HIST3001 Conquest, Convivencia and Conflict: Muslim and Christian Spain, 711-1212 (convenor and sole teacher; not running 2017-2018)

HIST3500 History Dissertation (available supervisor; not available 2017-2018)

While my first-year option Empire and Aftermath operates as an introduction to the study of the late antique period in general, looking at the period from the high point and decline of Roman rule in the Mediterranean to the Islamic conquests, thus setting students up to study the period I care most about, my second-year and third-year modules reflect different aspects of my interest in how authority was expressed and made to stick in the early medieval world. Part of that ‘how’ involves coinage, which is in general an excellent source for what states want to achieve or communicate and also sometimes for how effectively they can do so. My continuing work in this area gives me fresh insights into the material for Money and Power every time I approach it. The application of my third-year module Conquest, Convivencia and Conflict to these themes is hopefully obvious, but it has also become uncomfortably topical as the issues of how and when Islam and Christianity have managed to co-exist take on new importance. It's actually very important to get these things right...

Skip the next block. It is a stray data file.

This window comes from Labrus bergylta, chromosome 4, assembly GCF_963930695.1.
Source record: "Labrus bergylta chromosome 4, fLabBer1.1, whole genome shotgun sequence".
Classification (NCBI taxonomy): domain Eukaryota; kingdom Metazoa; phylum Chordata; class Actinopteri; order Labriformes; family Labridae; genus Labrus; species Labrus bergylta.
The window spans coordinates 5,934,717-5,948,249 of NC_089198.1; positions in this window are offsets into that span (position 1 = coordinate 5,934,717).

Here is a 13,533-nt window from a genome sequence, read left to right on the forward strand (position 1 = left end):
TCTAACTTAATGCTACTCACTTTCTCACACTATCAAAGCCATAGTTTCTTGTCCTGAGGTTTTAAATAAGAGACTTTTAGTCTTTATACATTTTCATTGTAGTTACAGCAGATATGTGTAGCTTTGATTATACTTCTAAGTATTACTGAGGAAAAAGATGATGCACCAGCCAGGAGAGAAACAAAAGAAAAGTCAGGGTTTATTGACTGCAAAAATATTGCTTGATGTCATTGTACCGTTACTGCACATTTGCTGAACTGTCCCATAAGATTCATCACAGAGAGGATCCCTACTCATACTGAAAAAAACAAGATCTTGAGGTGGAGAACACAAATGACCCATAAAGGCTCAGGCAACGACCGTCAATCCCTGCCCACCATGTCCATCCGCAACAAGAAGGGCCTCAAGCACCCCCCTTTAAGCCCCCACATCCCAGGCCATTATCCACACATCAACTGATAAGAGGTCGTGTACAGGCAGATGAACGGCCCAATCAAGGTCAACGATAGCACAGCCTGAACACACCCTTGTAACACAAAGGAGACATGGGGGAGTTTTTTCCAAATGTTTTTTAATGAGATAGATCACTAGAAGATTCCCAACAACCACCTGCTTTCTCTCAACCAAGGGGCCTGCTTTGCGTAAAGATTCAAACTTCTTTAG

Postgraduate Teaching

MEDV5110 Research Methods and Bibliography (contributor)

MEDV5120 Palaeography: Reading Medieval Manuscripts (co-convenor and teacher)

I also jointly supervise one Ph.D. student (so far) and advise five more.


I am a long-running academic blogger, with eight years behind me at A Corner of Tenth-Century Europe. I no longer have time to maintain it, sadly, but it has garnered me many a conference invitation and occasional media consultation, most recently for BBC History Ireland. I’m happy to try and answer questions from anyone interested in the field as far as I can.